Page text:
Friday, 28 May 2021

Study: Mask Mandates Didn't Help Slow Spread of COVID-19

 Mask use was associated with slowed COVID-19 spread, but only during periods of low case growth. A new study suggests state mask mandates didn't help slow COVID-19 transmission. The pre-publication study found "qualitatively comparable courses of viral spread" among states with early, late, and no mask mandates.

Mask use—defined as "the percentage of people who always wear masks in public settings"—was associated with slower spread during low-transmission periods. But it was not associated with slower spread during high-transmission periods.

Going into the study, lead author Damian D. Guerra, an assistant professor of biology at the University of Louisville, and co-author Daniel J. Guerra, of VerEvMed, "hypothesized that statewide mask mandates and mask use are associated with lower COVID-19 case growth rates." To test this hypothesis, they compared COVID-19 case growth in the 33 states that imposed statewide mask mandates on or before August 2, 2020, with those that imposed mask mandates after this date and those that didn't have mask mandates at all, using data from the Centers for Disease Control and Prevention and the Institute for Health Metrics and Evaluation at the University of Washington.

Their results don't tell us that mask wearing was useless—many people wore masks in public regardless of mandates, many businesses required them regardless of mandates, and many people and businesses ignored them or only sometimes complied. In addition, not all face coverings are created equal, and many people who wore them didn't do so in an optimal way. It's hard to say how much any of that helped or hurt. A lot of COVID-19 spread occurred between family members and in places where mask mandates didn't apply and mask wearing wasn't common. That may not have varied much between states regardless of whether they had mandates and/or generally high public mask usage.

However, the study does add to evidence that mandating mask use may have made little difference. "Case growth was not significantly different between mandate and non-mandate states at low or high transmission rates," they found.

The research has not yet been peer-reviewed, and may still prove to be flawed. But it does line up with some other data points on mask mandates. For instance, Texas saw no case spike when it lifted its mandate in early March. And an April 2021 analysis saw states with stricter rules about face coverings and indoor dining faring worse than states that did not.

This goes against many people's assumptions—including those of this study's authors.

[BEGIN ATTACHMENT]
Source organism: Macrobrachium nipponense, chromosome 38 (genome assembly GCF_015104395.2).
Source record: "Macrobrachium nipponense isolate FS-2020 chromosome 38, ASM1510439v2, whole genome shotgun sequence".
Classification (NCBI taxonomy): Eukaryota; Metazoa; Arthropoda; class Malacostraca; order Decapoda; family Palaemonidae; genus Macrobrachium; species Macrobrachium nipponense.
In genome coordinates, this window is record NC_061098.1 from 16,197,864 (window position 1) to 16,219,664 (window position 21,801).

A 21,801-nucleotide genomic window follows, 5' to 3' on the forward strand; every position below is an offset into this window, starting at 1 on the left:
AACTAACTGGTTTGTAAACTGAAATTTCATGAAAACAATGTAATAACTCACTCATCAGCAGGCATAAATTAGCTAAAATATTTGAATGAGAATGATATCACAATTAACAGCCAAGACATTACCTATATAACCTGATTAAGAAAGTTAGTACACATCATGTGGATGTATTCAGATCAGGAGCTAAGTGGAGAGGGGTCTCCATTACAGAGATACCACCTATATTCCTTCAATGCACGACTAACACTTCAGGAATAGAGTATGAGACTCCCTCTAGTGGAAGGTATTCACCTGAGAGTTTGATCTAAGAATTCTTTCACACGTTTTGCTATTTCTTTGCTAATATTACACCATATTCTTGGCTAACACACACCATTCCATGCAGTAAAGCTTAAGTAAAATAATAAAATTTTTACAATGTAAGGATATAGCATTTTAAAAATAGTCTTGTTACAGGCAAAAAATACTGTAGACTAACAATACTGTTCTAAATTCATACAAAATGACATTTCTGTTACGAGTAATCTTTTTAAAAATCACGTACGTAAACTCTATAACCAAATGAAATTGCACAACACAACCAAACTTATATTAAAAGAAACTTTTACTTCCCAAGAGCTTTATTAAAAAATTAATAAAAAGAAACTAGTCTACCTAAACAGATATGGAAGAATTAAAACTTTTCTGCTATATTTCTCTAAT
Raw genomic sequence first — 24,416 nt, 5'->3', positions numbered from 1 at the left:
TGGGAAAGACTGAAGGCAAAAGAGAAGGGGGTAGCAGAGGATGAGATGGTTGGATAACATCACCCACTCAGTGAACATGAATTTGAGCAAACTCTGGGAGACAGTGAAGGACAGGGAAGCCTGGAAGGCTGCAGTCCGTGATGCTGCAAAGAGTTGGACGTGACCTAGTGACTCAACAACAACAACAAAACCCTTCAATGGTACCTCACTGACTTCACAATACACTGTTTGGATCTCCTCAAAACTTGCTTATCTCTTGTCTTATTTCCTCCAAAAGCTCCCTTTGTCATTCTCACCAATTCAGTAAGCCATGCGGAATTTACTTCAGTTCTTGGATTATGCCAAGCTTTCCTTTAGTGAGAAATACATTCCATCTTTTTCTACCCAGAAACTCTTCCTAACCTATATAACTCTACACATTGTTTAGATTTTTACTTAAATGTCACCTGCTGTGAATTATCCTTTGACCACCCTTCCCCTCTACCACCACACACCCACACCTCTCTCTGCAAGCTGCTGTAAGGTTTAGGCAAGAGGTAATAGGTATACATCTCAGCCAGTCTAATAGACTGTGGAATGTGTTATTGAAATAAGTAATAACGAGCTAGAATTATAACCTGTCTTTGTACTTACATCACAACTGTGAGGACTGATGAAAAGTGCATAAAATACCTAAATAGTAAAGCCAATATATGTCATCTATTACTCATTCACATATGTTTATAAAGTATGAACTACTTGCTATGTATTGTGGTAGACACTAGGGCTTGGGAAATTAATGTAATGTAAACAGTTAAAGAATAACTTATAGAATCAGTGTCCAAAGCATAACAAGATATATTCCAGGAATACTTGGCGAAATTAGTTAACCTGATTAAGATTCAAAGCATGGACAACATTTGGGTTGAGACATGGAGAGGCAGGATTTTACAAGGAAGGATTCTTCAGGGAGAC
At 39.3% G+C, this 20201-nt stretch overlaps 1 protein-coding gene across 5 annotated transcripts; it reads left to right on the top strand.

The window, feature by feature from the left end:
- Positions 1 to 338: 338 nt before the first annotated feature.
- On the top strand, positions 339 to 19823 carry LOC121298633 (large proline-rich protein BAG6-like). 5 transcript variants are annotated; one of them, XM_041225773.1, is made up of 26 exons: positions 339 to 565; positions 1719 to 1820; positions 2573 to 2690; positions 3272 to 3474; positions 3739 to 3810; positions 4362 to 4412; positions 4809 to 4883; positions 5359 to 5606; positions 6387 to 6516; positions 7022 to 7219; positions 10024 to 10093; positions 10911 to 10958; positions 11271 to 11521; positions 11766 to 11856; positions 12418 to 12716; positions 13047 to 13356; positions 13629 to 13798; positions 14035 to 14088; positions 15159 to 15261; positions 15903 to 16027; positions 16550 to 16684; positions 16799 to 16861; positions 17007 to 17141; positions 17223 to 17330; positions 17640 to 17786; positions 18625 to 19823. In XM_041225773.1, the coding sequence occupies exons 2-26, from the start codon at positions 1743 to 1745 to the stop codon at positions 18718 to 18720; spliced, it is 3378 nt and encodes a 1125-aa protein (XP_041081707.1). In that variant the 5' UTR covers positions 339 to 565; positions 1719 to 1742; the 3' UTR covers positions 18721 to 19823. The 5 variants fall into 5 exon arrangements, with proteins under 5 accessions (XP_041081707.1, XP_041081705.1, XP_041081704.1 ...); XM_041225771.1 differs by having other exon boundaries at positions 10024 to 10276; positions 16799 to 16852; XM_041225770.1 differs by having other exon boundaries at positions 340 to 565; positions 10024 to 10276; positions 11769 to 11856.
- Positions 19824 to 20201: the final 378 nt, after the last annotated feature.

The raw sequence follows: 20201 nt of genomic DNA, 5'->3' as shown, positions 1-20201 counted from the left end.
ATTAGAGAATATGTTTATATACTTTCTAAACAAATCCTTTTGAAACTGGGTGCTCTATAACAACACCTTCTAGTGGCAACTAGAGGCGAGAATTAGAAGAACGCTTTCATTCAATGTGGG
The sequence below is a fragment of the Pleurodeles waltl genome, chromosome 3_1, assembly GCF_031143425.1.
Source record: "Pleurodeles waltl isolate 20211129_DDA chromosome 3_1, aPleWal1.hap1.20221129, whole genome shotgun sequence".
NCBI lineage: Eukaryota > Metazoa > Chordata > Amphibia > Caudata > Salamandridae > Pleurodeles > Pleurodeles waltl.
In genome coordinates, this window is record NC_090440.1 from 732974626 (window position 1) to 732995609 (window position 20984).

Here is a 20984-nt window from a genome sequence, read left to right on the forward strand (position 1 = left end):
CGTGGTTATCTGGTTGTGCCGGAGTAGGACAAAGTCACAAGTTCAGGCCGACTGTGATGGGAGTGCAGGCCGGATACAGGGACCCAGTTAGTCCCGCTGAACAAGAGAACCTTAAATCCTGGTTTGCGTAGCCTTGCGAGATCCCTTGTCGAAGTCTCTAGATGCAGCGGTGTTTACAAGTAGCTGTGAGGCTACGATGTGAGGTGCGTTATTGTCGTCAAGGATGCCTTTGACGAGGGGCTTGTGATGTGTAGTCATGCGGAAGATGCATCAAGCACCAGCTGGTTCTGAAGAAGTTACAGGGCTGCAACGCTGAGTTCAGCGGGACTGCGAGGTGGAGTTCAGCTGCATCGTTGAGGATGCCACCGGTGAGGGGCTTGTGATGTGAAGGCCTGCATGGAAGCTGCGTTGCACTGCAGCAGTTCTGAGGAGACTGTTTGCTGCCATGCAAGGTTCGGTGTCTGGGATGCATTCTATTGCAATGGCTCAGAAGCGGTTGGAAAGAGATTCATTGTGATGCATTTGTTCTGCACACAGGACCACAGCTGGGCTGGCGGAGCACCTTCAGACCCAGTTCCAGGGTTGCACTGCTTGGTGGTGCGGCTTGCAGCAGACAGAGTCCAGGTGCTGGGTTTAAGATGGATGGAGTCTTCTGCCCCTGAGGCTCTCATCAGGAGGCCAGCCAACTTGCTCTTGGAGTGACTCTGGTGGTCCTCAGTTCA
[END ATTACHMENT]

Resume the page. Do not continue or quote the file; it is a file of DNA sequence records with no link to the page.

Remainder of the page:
Contrary to our hypothesis, early mandates were not associated with lower minimum case growth. Maximum case growth was the same among states with early, late, and no mandates. This indicates that mask mandates were not predictive of slower COVID-19 spread when community transmission rates were low or high.

We wondered if mask mandates were associated with smaller or slower surges in case growth. Differences between minimum and maximum case growth were similar among early, late, and no mandate states, and surges from minimum to maximum growth occurred at similar rates. These findings suggest that mask mandates are not predictive of smaller or slower shifts from low to high case growth.

The authors also "speculated that statewide mask use, rather than mask mandates per se, may predict COVID-19 case growth." This hypothesis fared slightly better, but still didn't hold up for situations when case growth was high.

"Data suggest that mask use is a poor predicter of COVID-19 growth at the state level," they conclude. "Our findings do not support the hypothesis that SARS-CoV-2 transmission rates decrease with greater public mask use."

They do note several limitations on the study, including the fact that it only looked at confirmed and probable COVID-19 infections and not things such as hospitalization and mortality rates. This leaves open the possibility that mask use could have some positive outcomes (such as decreased severity of cases) even if not predicting overall spread.

But the research suggests that mandating mask usage didn't turn out to be the magic bullet that many hoped it might be.

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